Introducing Generation R

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Book Chapter

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Coming of age after the Vietnam War, Generation X represents individuals born between 1961 and 1981. They are popularized as the 13th generation to be familiar with the United States flag. Their experiences are shaped by the cold war, the fall of the Berlin wall, a span of political peace for the USA, the rise of the home computer, Atari and Nintendo, the Internet, dot-com businesses, a teacher lost on the Space Shuttle Challenger, Desert Storm, and the emergence of grunge, hip-hop, and punk rock. Generation Y is known as the Millennial Generation or Net Generation. Their birthdates range from 1970 to 2000s. This group is marked by a rapid acceptance of digital technologies, communications, and familiarity with home computers. Generation Y also carries the dogma of MTV Generation, which includes most youth of the late twentieth century. MTV youth are popularized as being politically liberal, culturally and radically tolerant of same-sex marriage, and concomitantly protective of their status as youth; many are living with parents longer than previous generations. Gen Y’s experiences are shaped by decreasing economic prosperity and greater unemployment; worse, they are considered a generation of “trophy kids”—reflecting a sense of entitlement for their participation in competitive activities. They telecommute and strive to fit employment into their lives rather than adapting their lives to the needs of society. However, there is a trend for Millennials towards greater access to feedback, responsibility, and involvement in the decision-making and advocacy processes of the community. This chapter discusses the emergence of the generation of children whose parents are from MTV: Generation R. Most members of generation R are not yet born; they will deal with a large number of different community and environmental problems, which their parents and teachers did not face. Generation R (for responsibility) will need to become equipped to deal with these challenges.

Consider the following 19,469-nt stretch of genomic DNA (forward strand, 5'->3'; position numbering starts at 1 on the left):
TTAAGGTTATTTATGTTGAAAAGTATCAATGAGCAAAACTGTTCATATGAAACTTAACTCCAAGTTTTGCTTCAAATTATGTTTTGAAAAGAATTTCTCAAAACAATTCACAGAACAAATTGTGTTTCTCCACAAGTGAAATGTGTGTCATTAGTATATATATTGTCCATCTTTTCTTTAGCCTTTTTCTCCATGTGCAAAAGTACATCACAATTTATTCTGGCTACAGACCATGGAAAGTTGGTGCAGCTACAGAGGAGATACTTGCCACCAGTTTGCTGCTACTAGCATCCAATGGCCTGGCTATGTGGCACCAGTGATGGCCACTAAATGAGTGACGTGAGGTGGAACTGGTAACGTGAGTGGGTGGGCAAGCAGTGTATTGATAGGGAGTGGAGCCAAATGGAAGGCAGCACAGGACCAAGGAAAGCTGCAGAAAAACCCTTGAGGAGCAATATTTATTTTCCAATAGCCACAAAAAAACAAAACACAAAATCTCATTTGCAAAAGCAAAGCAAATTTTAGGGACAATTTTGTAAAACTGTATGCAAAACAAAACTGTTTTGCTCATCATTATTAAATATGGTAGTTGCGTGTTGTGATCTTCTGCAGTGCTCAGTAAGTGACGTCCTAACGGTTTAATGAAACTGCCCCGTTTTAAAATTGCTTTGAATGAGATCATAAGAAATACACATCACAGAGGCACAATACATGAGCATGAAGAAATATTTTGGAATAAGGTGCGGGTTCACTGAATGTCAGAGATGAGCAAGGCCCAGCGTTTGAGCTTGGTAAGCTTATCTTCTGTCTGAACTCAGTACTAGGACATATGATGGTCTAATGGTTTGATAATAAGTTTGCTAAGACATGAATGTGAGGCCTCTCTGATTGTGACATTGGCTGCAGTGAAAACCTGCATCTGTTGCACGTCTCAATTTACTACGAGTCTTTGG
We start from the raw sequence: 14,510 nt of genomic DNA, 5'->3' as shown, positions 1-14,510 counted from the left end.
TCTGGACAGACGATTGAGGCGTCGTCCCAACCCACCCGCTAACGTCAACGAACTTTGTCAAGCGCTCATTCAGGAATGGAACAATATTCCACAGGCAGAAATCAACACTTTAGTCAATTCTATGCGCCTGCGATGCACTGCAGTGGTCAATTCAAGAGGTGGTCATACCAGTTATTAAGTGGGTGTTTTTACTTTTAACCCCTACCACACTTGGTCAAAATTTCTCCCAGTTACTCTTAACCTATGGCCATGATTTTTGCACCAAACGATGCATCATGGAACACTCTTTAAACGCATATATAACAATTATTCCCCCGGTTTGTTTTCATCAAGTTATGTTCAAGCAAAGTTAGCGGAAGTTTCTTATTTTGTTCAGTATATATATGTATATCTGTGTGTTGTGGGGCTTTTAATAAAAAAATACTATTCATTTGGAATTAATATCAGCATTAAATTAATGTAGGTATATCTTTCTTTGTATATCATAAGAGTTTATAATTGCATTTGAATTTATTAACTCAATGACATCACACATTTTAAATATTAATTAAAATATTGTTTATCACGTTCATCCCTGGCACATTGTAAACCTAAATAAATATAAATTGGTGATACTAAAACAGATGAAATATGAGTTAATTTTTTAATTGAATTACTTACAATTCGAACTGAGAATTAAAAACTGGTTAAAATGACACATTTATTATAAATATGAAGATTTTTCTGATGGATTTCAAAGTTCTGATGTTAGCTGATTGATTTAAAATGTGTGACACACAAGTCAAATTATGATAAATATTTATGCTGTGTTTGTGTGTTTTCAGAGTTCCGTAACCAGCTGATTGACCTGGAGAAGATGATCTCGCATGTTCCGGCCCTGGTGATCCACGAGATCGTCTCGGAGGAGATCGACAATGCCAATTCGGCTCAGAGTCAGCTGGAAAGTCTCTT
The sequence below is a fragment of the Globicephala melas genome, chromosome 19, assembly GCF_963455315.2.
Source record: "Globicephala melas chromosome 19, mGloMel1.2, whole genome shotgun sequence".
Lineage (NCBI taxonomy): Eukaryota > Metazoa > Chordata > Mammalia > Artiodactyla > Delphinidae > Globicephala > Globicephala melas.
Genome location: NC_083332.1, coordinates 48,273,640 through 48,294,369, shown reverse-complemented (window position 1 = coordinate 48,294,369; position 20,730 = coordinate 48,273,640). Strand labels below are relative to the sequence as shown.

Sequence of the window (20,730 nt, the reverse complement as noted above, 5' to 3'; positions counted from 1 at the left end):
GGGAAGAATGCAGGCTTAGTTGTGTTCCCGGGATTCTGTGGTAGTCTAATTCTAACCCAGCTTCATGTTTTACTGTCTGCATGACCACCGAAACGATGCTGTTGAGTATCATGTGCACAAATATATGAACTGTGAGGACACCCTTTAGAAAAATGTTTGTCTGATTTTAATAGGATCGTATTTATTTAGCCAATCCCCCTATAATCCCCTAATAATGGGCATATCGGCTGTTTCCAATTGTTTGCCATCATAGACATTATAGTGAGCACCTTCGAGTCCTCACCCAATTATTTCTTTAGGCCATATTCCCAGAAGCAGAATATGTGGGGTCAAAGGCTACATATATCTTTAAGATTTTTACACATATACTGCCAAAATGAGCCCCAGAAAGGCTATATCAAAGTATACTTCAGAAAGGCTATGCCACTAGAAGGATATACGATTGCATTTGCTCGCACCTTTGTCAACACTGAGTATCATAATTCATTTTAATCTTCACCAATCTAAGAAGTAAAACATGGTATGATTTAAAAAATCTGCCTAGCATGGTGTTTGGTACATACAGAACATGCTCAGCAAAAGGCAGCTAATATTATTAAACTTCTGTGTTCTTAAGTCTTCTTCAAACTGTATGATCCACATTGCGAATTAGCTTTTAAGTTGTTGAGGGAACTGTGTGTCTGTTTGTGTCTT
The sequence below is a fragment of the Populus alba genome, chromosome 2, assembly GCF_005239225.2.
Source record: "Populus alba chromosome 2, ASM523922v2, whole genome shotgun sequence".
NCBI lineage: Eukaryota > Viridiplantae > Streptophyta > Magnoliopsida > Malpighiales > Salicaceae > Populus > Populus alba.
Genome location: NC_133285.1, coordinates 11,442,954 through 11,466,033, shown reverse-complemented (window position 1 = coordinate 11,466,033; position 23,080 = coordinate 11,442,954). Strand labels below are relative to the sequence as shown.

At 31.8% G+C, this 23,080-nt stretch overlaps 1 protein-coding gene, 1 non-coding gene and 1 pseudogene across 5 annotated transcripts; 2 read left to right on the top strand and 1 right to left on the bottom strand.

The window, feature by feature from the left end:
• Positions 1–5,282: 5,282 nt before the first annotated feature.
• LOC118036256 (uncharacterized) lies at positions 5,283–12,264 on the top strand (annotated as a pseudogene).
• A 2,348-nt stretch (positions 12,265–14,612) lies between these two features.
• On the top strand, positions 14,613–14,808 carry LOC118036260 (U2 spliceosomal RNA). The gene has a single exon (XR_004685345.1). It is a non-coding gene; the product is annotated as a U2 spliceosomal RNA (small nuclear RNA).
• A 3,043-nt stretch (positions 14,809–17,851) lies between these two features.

Publication Title

Assessing Schools for Generation R (Responsibility)

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